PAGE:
A Gilbert Foster Mom of 2 Shares Practical Tips to Support a Foster Parent


foster supportWhen we were Foster Parents so often people would say to us “I wish we could foster but…” and I would always encourage them there are so many other ways to support foster care without being foster parents. 

Saying yes to foster care is a complete life altercating experience.

It is jumping on a rollercoaster blindfolded.

It is the most emotional, terrifying, wonderful, terrible rewarding experience anyone can do.

But not everyone CAN do.

So if you find yourself unable to be a foster parent but want to support foster care the best way to do so is to love on a foster family!

Read on for simple ways that our circle of friends and family supported us as foster parents.



  • Bring them a meal
  • Bring clothes/shoes/toys (often foster children arrive with very little to nothing) 
  • Offer to help with laundry or household chores/yardwork
  • Drop off a bottle of wine
  • Insist on babysitting for a date night
  • Grab groceries for them
  • Offer any expertise you have (maybe you have IEP experience, or medical experience, offer assistance in an IEP meeting or medical appointment)
  • Find out if they need a support person for a court date
  • Write down court dates and send an encouraging text on court mornings 
  • Send them an encouraging note or text out of the blue
  • Just come by to hold a crying baby 
  • Remind them they are doing something life-changing for a child and their family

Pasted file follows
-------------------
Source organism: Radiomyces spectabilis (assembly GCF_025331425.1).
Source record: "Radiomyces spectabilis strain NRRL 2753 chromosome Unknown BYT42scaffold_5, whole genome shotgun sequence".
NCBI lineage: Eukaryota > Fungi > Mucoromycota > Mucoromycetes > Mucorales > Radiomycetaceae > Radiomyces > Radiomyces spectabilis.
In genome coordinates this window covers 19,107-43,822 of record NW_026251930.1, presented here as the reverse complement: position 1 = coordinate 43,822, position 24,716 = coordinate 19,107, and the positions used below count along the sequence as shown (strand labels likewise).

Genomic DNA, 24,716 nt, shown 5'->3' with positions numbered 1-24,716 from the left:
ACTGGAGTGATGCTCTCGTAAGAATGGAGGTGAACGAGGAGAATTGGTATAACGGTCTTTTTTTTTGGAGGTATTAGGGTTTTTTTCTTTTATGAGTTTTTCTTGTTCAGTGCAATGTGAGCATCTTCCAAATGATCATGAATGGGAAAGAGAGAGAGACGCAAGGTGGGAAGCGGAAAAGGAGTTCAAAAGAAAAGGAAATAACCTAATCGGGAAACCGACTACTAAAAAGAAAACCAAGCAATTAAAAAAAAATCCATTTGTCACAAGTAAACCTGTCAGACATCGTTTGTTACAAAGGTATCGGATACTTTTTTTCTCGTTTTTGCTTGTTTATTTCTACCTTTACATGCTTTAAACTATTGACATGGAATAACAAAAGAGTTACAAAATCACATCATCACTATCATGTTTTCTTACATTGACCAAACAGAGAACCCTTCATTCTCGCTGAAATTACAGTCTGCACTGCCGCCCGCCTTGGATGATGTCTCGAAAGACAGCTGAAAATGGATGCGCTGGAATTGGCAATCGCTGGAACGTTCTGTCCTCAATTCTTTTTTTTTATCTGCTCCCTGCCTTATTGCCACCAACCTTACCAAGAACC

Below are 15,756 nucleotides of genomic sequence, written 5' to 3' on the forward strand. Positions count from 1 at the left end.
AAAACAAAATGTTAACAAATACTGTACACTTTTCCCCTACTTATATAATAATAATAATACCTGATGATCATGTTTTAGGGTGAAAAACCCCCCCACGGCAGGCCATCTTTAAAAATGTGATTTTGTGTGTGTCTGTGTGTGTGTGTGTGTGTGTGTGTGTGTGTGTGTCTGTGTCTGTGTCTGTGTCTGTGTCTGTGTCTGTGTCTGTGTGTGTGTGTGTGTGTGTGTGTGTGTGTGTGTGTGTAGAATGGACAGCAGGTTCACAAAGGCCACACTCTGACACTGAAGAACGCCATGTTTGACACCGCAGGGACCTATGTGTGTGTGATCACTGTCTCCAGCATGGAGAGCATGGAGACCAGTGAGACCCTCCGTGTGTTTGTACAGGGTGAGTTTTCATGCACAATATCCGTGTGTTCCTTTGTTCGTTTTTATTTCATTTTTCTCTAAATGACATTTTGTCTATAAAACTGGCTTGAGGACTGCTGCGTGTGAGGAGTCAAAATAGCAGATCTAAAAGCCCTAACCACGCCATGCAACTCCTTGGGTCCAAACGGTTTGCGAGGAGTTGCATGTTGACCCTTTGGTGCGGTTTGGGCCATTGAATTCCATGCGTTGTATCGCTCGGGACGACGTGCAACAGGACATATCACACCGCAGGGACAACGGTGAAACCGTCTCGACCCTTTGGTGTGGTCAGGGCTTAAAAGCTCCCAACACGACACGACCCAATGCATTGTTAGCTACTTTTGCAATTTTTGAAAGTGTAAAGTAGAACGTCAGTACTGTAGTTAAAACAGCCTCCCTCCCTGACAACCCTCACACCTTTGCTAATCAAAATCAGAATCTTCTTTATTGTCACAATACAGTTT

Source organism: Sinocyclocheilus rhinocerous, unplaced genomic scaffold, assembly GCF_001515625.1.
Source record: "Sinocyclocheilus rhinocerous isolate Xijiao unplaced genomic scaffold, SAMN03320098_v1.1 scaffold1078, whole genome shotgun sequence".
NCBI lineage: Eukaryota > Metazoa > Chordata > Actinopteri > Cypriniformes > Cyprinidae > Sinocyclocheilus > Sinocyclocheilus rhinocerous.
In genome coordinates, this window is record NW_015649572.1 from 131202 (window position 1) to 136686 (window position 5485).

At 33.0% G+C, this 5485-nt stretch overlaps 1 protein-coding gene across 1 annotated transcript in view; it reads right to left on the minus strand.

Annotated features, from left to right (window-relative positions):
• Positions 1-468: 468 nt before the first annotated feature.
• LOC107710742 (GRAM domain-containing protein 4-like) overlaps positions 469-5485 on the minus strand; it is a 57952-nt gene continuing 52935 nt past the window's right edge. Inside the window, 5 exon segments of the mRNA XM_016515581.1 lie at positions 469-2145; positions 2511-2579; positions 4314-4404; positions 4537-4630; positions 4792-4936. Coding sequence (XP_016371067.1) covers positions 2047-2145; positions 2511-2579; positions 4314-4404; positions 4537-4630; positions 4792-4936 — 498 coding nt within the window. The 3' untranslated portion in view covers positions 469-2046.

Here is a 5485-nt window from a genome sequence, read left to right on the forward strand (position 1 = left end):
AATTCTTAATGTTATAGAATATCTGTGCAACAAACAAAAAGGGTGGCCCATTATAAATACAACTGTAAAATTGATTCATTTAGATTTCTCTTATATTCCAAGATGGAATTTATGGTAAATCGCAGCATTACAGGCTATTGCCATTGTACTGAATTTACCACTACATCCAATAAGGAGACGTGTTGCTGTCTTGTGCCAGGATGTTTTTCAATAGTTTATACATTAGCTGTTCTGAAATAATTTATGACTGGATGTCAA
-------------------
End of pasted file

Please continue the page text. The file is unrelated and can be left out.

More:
The foster care world can be isolating and very hard. Just knowing friends are thinking of you really helps. Having someone take a chore off your hands can be life-giving at that moment. 

The goal of foster care is for families to be reunified.

A lot of biological parents will work hard to meet the goals set by the state and have their children returned home to them. This should be the goal for all parties involved.

A child going home is a successful foster care story. However, even the most understanding person of this is not immune to the heartbreak of saying goodbye to a loved child.

This is a traumatic loss to parents and a child who has attached to their foster family. This is a hard loss and when you know someone having to say a hard goodbye, know they are grieving a loss, and being there for them is a very important role as a friend. 

Not too long ago a dear friend of mine had to say goodbye to their foster daughter who was very loved and well attached to their family.

The goodbye was quick, they were given very little notice and absolutely no transition. This loss was traumatic for all involved.

My heart was broken for my friend and I was struggling to know how to offer comfort and support.

Often I freeze in these situations and fear of not knowing what to do I end up doing nothing. I wasn’t going to allow that to happen this time. I had to remind myself my job as a friend is to not take away my friend’s grief. No one can do that. My job was to say I am here for you in your time of grief.

My teenage daughter suggested a happy basket that is filled with some of her favorite things and comforting items and so we baked, we ran to the store and filled a basket full of comfort snacks, self-pampering items personal to her.

We delivered the basket and I just gave her a big hug, told her I loved her and I was sorry. That was it. Not words that would change her pain. Just words that said I am sitting in this with you. 

If you have a friend grieving the loss of a foster child some ways to help are:

  • Bring them a meal
  • Bring them a bottle of wine
  • Bring them a happy basket filled with fun personally loved items
  • Bring them a hug
  • Send them a note/text
  • Offer to take their other kids for a fun outing (siblings suffer a loss as well when a foster sibling leaves, try to give them a day of fun)
  • Sit with them
  • Remind them they are doing something life-changing for that child and their family 




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